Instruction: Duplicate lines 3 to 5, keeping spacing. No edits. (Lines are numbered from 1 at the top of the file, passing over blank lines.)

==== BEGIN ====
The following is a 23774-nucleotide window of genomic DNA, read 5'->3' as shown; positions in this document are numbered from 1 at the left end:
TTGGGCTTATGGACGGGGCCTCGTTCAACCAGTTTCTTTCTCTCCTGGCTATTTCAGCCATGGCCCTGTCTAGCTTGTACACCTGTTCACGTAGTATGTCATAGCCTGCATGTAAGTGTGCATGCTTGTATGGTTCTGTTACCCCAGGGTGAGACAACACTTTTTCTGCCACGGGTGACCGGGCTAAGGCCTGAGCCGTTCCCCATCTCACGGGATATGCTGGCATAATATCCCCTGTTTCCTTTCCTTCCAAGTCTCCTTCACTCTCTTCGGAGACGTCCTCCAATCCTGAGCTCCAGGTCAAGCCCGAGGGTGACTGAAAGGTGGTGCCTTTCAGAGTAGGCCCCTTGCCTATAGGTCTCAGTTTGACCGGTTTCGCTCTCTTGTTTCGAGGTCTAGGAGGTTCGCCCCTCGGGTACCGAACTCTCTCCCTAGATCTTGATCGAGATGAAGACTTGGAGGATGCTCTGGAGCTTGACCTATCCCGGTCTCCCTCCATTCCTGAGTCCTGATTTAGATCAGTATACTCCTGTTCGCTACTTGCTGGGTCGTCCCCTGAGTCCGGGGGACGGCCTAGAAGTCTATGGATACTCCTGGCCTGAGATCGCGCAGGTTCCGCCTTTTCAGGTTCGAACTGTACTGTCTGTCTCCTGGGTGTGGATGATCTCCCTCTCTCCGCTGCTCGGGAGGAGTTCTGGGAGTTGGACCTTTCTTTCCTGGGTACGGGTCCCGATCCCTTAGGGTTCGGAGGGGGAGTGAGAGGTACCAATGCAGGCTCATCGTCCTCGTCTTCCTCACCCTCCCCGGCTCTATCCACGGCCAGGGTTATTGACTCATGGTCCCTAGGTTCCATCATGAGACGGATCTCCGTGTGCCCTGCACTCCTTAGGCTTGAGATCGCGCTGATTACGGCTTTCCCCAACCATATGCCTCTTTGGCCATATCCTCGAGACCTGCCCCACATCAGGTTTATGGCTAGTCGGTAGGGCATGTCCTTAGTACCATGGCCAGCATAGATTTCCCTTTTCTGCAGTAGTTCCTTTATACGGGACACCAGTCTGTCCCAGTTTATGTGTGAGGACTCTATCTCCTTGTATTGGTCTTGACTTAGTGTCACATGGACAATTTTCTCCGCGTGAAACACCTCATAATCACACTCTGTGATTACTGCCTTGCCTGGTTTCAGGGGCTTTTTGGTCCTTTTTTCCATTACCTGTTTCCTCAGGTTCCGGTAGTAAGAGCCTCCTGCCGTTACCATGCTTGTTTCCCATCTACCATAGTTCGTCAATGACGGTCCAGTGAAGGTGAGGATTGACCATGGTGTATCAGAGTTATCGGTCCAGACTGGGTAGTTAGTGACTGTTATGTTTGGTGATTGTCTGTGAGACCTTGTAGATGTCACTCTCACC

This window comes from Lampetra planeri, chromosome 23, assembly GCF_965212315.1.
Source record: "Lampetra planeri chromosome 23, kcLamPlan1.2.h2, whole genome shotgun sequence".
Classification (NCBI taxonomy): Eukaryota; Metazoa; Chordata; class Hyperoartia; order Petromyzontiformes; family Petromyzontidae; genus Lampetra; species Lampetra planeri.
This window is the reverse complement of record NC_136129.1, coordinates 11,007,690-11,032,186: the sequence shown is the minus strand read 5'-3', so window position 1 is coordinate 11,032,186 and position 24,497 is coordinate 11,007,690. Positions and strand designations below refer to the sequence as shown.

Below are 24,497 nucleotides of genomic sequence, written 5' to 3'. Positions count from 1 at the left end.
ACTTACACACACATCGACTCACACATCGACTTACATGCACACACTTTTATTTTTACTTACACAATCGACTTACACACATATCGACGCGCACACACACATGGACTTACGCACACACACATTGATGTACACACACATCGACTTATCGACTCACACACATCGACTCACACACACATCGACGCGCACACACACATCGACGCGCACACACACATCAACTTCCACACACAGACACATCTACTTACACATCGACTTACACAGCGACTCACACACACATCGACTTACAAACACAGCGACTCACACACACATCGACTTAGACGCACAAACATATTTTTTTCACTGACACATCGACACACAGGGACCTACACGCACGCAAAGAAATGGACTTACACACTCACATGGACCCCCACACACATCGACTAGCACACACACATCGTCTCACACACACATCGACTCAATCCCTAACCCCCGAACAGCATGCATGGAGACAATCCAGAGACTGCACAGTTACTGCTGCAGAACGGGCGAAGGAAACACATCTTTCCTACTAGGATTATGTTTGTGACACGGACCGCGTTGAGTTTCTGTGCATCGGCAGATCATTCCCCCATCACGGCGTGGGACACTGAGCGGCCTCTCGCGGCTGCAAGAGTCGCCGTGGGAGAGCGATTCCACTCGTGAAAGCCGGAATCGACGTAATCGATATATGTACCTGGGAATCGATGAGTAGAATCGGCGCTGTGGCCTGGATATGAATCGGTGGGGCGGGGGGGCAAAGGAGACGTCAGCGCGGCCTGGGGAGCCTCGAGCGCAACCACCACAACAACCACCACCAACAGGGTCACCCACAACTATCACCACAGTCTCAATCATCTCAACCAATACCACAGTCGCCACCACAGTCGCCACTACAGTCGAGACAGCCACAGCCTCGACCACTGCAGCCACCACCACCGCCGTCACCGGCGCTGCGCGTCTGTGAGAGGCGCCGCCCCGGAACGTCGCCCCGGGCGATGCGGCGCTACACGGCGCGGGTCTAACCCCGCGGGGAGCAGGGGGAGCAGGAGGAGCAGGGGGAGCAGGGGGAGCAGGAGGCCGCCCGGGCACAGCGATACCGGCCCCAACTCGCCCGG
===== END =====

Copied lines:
This window comes from Lampetra planeri, chromosome 23, assembly GCF_965212315.1.
Source record: "Lampetra planeri chromosome 23, kcLamPlan1.2.h2, whole genome shotgun sequence".
Classification (NCBI taxonomy): Eukaryota; Metazoa; Chordata; class Hyperoartia; order Petromyzontiformes; family Petromyzontidae; genus Lampetra; species Lampetra planeri.